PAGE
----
BY DAY: It’s Seastar Bakery, baker and purveyor of fancy toasts and baked goods with interesting flours and ingredients.
BY NIGHT: It’s Handsome Pizza, purveyor of wood-fired pizza. (And any pastries that happen to be leftover from the morning.)
By day/by night can be a tricky prospect to manage in the restaurant world; people think of a place as a coffee place or a bar, not both. But with the separate names and concepts, it’s easy for the old brain to enjoy Seastar’s bright and light space for an extended work session with the laptop in the morning, and then drop in in the evening for Handsome Pizza with the family.
So that’s what we did the other night.
Our go-to pizza is a simple mushroom and olive, but we decided to ride with the vegetarian special: the Nellie McAdams, with mozzarella, ricotta, arugula, capers, lemon, and garlic.
Some part of me, when I order a pizza like this, regrets the lack of tomato sauce that a “real” pizza has. I know, how pedestrian of that part. I can’t help it! I grew up eating the best of Beaverton’s Godfather’s and Roundtable pizza, and pretending to play video games because our parents never gave us quarters. (To be fair, we could have used our $1/week allowance, but I liked to save mine.)
The rest of me liked this pizza.
The toppings made for a lovely balance. When the ricotta threatened to make things a bit flat, the caper would some in with a briny punch. When the arugula seemed a bit grassy, in came the lemon.
The crust was blistered in spots, especially around the edges, but floppy enough that the first few bites were two-handers. And it had a distinctly sour tang — it was almost too sour for the delicate toppings. I noticed it even more the next day at 10pm, eating the last slice cold.
Yep, we had leftovers; We took home three of the eight big slices. So though our meal was about $38 before tip (roasted veggies, large pizza, and a beer), we got two meals out of it.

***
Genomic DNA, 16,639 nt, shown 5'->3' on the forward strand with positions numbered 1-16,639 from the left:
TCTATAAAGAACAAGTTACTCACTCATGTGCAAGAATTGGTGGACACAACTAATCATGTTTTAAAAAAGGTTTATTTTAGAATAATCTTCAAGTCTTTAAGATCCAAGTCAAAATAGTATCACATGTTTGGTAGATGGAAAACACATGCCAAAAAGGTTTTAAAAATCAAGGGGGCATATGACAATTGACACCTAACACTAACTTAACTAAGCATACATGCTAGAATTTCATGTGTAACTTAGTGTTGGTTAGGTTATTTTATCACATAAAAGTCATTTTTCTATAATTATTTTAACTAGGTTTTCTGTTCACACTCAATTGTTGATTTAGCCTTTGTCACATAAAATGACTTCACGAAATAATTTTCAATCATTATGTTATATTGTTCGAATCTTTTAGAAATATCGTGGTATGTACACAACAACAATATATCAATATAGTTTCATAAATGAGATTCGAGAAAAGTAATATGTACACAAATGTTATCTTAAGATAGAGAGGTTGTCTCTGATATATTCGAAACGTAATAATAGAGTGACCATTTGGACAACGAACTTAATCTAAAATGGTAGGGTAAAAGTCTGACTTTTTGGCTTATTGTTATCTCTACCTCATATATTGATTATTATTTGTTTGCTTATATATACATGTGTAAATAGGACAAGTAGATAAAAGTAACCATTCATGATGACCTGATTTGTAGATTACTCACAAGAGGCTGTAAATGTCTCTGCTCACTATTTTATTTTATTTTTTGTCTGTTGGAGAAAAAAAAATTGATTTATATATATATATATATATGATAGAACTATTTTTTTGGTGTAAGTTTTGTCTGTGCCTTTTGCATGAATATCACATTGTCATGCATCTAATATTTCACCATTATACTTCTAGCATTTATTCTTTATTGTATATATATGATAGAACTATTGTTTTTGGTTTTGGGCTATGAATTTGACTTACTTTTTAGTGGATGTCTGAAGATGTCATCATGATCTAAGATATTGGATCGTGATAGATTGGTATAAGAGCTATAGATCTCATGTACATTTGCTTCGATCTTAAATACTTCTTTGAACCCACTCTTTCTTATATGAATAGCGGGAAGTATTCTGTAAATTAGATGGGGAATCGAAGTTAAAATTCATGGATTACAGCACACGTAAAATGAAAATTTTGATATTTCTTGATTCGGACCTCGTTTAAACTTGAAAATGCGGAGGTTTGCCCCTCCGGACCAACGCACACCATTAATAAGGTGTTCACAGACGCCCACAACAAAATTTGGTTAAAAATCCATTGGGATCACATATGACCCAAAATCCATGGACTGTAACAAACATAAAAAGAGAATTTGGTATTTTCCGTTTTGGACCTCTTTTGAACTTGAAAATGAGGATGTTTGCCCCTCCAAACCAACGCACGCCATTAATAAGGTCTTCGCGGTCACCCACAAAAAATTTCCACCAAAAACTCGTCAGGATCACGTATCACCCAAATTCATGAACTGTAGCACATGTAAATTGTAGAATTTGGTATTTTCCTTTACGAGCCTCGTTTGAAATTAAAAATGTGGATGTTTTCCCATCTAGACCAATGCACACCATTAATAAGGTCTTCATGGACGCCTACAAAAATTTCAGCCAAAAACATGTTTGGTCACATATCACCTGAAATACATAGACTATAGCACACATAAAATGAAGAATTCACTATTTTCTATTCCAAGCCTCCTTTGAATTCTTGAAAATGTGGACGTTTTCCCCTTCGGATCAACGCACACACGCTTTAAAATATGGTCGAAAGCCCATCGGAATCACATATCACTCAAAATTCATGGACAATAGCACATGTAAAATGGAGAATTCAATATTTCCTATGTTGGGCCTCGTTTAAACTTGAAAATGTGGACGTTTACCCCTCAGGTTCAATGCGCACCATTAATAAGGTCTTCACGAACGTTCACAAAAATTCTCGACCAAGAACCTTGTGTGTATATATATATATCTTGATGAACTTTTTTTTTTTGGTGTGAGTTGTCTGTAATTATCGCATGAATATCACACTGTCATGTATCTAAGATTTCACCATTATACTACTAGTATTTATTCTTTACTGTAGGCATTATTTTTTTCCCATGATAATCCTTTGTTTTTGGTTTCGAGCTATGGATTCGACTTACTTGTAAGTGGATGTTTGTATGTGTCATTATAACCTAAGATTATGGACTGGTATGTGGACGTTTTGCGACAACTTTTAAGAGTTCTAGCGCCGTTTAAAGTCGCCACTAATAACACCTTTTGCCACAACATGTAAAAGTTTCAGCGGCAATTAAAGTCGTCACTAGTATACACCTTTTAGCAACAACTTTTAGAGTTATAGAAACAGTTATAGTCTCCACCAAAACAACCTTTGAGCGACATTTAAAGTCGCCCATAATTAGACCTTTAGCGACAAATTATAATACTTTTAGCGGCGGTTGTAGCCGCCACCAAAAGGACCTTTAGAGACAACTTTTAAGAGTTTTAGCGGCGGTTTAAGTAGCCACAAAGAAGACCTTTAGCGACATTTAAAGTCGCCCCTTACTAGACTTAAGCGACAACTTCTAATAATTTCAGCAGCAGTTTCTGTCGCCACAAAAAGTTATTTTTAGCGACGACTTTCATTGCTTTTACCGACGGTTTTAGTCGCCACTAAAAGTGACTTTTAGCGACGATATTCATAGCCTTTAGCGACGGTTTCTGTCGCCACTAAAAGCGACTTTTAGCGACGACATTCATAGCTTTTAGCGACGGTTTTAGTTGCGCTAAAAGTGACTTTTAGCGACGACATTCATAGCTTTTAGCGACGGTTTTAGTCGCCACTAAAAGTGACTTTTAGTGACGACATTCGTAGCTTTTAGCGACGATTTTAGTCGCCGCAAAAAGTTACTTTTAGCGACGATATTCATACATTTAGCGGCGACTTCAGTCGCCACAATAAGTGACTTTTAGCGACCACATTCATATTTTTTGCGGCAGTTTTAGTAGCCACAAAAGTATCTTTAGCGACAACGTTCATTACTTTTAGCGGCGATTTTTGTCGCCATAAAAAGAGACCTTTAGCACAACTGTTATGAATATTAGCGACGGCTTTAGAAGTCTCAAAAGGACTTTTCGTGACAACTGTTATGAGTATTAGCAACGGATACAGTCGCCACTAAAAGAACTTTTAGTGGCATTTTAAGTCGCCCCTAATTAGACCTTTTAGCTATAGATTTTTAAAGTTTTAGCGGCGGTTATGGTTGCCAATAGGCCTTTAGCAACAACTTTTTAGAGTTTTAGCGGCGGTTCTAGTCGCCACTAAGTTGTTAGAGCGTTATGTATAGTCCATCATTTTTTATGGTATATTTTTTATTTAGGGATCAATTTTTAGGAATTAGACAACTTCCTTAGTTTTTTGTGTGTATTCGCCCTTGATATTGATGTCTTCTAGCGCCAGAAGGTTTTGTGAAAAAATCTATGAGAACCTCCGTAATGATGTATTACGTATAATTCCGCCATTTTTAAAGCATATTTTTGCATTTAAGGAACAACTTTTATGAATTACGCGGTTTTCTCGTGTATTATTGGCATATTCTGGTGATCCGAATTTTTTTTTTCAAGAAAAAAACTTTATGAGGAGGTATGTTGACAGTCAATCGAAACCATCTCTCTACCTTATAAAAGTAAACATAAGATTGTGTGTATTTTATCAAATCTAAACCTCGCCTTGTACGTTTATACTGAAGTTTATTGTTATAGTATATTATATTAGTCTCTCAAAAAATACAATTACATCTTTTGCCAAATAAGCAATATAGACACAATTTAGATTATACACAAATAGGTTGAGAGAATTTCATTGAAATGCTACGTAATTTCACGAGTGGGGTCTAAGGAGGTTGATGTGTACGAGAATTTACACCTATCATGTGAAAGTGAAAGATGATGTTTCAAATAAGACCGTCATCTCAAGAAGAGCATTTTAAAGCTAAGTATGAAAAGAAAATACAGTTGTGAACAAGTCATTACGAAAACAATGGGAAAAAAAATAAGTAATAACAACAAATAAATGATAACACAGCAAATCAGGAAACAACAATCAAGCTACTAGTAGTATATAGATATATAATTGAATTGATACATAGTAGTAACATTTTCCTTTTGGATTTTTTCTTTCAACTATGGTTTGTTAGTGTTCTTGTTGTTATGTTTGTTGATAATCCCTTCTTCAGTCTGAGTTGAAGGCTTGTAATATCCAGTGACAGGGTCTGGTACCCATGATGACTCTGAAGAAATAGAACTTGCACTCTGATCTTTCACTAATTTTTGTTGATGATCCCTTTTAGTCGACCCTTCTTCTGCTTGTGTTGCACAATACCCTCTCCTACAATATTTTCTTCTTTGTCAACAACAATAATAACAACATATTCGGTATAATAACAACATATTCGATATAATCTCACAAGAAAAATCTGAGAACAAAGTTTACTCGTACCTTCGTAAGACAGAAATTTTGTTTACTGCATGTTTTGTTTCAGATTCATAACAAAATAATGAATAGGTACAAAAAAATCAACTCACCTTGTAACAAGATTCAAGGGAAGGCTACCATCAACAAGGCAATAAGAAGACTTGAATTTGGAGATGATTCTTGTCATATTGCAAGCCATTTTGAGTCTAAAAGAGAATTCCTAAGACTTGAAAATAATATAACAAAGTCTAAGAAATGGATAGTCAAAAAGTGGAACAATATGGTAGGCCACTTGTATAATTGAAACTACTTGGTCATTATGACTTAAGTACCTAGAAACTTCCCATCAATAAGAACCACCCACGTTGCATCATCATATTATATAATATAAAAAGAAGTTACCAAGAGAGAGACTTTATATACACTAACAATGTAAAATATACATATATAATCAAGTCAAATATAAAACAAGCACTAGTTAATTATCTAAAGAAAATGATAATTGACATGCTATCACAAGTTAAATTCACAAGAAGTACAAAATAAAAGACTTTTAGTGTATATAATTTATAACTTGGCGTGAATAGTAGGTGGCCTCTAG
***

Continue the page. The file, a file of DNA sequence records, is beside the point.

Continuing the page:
The seasonal veggie was roasted rutabaga and leeks in brown butter with mustard and Calabrian chile. It was very tasty, but how much rutabaga can one really eat in a sitting? If you have any ideas for how to use two-day-old roasted rutabaga, please let me know. But keep an eye out for seasonal salads; they seem to know what they’re doing with vegetables here.
If none of the pizzas on the menu board interest you, build your own with the usual suspects (garlic, onion, hot pepper, etc.) or less common toppings like za’atar, shallot, salsa verde, or… kale. Hey, it could be good!
Pizzas come in small or large. Small is close to personal size, and large could probably feed four reasonable people.
Eat in, or order pick up, or do as the neighbors seem to do, and order takeout. There were plenty of boxes flying out the door on our visit.
1603 NE Killingsworth St.
Have you been to Handsome Pizza? Did you go for a classic pie or something a little out there?
I have a tendency to trust bakeries that are putting out pizzas – You would think that they must know a thing or two about putting together a tasty crust! I’m with you though, I prefer the “traditional pizzas” with tomato sauce.
Yep, they know what they’re doing with that oven. And we could watch the guy working the oven from our table, too. Very cozy for February.
I adore a good pizza, and this place sounds on-point! I bet roasted rutabaga would be great in eggs/a quiche (although, I use up all my leftover veggies in eggs…haha).
A quiche was my first thought! Looks like it’s a quiche night at our house.
I absolutely love Handsome Pizza, and basically could live off of Seastar for the rest of my life and be happy. I really like thick crust pizza so this is right up my alley. Glad you finally made it over there!!
Do you think it’s thick? It’s not New York, that’s for sure. I had coffee and a pastry at Seastar once, and I do really like the space for working, especially on a winter day, when the windows let all that much-needed light in.
I’ve never been to Handsome Pizza but that really is a lot of rutabaga! I like the idea of using the leftovers in a quiche as well.
Well, I made my quiche crust, then went to get the rutabaga and… there was hardly any left. My husband had eaten most of it, unbeknownst to me. Problem solved, I guess! I chopped what was left, and it went well with spinach.
I’m with you, I usually gear towards a tomato based sauce. But that white pizza with ricotta sounded delicious!
A dual use restaurant/bakery, very cool! I don’t eat grains but I do appreciate creative menus and details!
If you ever found yourself there, you’d find yourself in good hands with the salads, if the rutabaga was any indication.
That’s so fun that they change and do pizza at night! I also love the idea of handsome pizza, haha! Not that I’m picky when it comes to pizza 🙂